The Return of Clap Your Hands Say Yeah
Back when the guys of Clap Your Hands Say Yeah first got together, musicians and labels were struggling to figure out how to operate in the internet era. Only a few years earlier, a boom in file-sharing, popularized by Napster, had upset some of the music industry's biggest icons, like Metallica, Madonna, and Dr. Dre, who sued Napster over copyright issues.
But fledgling artists like CYHSY saw opportunity in the internet's accessiblity. The Pew Research Center, which in March 2004 released its first survey on the internet's impact on artists, and found that, while individual artists largely thought unauthorized file sharing should be illegal, the internet on the whole enhanced creativity and removed barriers to getting their music heard. "When we were in college, it was like, 'There's this thing called Kazaa, where you can download The Strokes, The Shins, or The White Stripes," drummer Sean Greenhalgh, wearing a black hoodie and Keds, recalls before the band's show at The Independent last Wednesday.
CYHSY was in the first wave of acts that found success on the web before signing to a record label. Its self-titled first album, released online in June 2005, came during "a perfect storm of a time when we made a good record and a time when the internet was young," Greenhalgh recalls. News of the band spread rapidly over blogs like Pitchfork and by word of mouth—and early endorsements from David Bowie and David Byrne.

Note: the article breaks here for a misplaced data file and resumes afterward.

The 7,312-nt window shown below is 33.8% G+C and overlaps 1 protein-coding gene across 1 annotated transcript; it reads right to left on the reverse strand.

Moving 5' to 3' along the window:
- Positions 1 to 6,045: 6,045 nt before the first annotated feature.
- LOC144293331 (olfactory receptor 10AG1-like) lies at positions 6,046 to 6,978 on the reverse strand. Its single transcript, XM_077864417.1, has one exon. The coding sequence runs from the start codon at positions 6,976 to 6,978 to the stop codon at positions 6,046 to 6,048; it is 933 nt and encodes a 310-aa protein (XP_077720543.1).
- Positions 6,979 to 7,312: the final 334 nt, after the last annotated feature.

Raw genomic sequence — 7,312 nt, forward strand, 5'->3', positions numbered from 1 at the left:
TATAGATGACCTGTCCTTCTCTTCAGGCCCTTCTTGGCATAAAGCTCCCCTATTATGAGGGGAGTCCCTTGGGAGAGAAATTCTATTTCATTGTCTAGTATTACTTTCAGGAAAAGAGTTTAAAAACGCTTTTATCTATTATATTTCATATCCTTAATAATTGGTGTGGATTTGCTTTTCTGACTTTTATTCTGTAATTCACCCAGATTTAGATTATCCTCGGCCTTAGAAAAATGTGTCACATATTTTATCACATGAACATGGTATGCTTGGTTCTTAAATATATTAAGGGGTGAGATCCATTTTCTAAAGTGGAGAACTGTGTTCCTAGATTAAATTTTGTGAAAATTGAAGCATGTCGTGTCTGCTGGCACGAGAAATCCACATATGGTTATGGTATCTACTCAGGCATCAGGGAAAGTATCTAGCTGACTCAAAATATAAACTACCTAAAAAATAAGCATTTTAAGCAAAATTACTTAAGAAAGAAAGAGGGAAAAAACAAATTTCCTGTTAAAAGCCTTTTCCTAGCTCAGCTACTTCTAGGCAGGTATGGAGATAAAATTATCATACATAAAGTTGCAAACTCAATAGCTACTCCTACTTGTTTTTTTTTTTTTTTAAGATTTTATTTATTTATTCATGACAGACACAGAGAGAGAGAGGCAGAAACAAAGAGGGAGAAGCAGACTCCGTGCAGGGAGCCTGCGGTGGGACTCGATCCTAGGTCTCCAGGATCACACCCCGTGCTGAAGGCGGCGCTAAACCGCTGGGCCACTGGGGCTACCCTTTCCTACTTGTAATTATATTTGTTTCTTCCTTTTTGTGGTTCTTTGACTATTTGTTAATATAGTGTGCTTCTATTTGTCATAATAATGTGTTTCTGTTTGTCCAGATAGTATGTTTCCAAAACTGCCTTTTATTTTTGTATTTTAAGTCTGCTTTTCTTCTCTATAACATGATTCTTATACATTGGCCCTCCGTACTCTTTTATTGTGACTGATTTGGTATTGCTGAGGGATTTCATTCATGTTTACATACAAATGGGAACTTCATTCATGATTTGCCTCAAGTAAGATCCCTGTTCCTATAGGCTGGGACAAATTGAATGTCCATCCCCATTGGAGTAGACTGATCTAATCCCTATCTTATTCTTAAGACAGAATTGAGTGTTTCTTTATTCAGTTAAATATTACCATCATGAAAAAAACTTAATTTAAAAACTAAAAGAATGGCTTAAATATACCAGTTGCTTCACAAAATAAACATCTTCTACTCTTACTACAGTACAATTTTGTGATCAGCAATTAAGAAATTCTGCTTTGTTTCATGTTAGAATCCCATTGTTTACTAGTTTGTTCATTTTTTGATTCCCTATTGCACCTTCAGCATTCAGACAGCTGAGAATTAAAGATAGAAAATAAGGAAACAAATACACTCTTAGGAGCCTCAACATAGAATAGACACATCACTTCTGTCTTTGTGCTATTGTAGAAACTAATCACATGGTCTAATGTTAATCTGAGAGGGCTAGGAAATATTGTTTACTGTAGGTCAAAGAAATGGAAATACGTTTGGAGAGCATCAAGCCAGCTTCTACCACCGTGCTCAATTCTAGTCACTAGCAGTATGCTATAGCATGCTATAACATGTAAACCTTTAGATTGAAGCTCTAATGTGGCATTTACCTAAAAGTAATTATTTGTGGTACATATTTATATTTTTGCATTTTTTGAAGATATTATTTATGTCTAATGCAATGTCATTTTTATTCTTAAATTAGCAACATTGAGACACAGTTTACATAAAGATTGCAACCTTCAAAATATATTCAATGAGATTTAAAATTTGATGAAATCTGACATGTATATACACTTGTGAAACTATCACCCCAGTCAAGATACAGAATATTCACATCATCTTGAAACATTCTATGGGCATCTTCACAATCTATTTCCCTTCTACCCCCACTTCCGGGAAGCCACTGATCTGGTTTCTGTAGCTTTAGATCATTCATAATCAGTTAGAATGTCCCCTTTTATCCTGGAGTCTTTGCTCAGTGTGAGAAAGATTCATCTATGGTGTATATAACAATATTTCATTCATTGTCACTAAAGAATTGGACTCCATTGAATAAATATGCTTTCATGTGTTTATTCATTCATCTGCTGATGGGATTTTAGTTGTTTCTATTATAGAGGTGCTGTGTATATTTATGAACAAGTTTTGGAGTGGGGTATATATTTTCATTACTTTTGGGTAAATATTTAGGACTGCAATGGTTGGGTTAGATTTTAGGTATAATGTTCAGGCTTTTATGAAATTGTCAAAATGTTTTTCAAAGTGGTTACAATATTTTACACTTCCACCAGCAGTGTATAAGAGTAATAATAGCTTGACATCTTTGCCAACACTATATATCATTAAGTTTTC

Even before releasing that first album, CYHSY (which also includes Alec Ounsworth, Robbie Guertin, and Lee and Tyler Sargent) would upload unfinished tracks to the web, something they were later advised was a bad move. The band didn't even have a name until a few months after it formed, although it was already performing around New York. Driving through South Brooklyn, the bandmates saw their future name painted in giant letters across a brick wall, and figured it was a sign, Greenhalgh says. "I don't think we considered the long-term implications."
Greenhalgh recalls how the band was backstage getting ready for a show at the Knitting Factory a few years ago when they heard a rumor that Bowie was at the house. They walked on stage, looked up in the stands, and saw that it was true. By October 2005, they'd signed on with the UK label Wichita Recordings, which also represents The Dodos and Bloc Party. "By the time the record labels came around, we were already doing ourselves a bunch of things that labels were offering to us," he says. "It was a strange thing, but we were able to jump on it and run with it."
Clap Your Hands Say Yeah's success continued with its second album, 2007's Some Loud Thunder, which debuted at No. 47 on the Billboard 200 and featured the hit "Satan Said Dance," which ranked among the Rolling Stone's top song picks for that year. The album led to high-profile gigs at Lollapalooza and on Late Night with Jimmy Fallon. But fans were taken by surprise in 2009, when the band unexpectedly decided to take a break to pursue solo projects, rather than simply set out to make a third record. "Why do it just to do it, because that's what people expect?" Greenhalgh says.
After a two-year hiatus, CYHSY is back with Hysterical, due out next month. Greenhalgh says the band's time apart has enriched the new album. Their latest performance at SF's Outside Lands music festival this past weekend didn't reveal muchnew stuff, but the crowd was excited to hear singer Ounsworth's distinct, crackling voice against the band's quirky keyboards and plucked-guitar melodies. You can download a sample track from the forthcoming album here.
Here's a video teaser of Hysterical: